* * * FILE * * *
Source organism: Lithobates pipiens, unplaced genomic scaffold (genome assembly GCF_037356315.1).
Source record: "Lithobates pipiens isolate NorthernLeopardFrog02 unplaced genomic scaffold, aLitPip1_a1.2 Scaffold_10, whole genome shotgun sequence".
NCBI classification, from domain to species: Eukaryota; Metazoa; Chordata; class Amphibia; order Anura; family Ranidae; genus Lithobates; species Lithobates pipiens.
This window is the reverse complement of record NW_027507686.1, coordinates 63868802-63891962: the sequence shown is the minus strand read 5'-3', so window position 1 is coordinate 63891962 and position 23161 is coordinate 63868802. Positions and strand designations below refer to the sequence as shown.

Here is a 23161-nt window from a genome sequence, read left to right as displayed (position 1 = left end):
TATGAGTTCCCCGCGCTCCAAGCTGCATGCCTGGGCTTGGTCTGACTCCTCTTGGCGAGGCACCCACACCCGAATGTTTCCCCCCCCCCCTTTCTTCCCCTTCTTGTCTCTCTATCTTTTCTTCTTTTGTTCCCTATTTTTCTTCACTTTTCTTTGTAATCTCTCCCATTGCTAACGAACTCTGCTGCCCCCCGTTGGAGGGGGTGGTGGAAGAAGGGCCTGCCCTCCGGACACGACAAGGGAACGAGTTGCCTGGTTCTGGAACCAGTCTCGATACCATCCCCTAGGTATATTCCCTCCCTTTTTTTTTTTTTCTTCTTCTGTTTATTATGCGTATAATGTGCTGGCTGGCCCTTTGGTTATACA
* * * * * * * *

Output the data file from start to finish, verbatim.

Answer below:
Source organism: Lithobates pipiens, unplaced genomic scaffold (genome assembly GCF_037356315.1).
Source record: "Lithobates pipiens isolate NorthernLeopardFrog02 unplaced genomic scaffold, aLitPip1_a1.2 Scaffold_10, whole genome shotgun sequence".
NCBI classification, from domain to species: Eukaryota; Metazoa; Chordata; class Amphibia; order Anura; family Ranidae; genus Lithobates; species Lithobates pipiens.
This window is the reverse complement of record NW_027507686.1, coordinates 63868802-63891962: the sequence shown is the minus strand read 5'-3', so window position 1 is coordinate 63891962 and position 23161 is coordinate 63868802. Positions and strand designations below refer to the sequence as shown.

Here is a 23161-nt window from a genome sequence, read left to right as displayed (position 1 = left end):
TATGAGTTCCCCGCGCTCCAAGCTGCATGCCTGGGCTTGGTCTGACTCCTCTTGGCGAGGCACCCACACCCGAATGTTTCCCCCCCCCCCTTTCTTCCCCTTCTTGTCTCTCTATCTTTTCTTCTTTTGTTCCCTATTTTTCTTCACTTTTCTTTGTAATCTCTCCCATTGCTAACGAACTCTGCTGCCCCCCGTTGGAGGGGGTGGTGGAAGAAGGGCCTGCCCTCCGGACACGACAAGGGAACGAGTTGCCTGGTTCTGGAACCAGTCTCGATACCATCCCCTAGGTATATTCCCTCCCTTTTTTTTTTTTTCTTCTTCTGTTTATTATGCGTATAATGTGCTGGCTGGCCCTTTGGTTATACA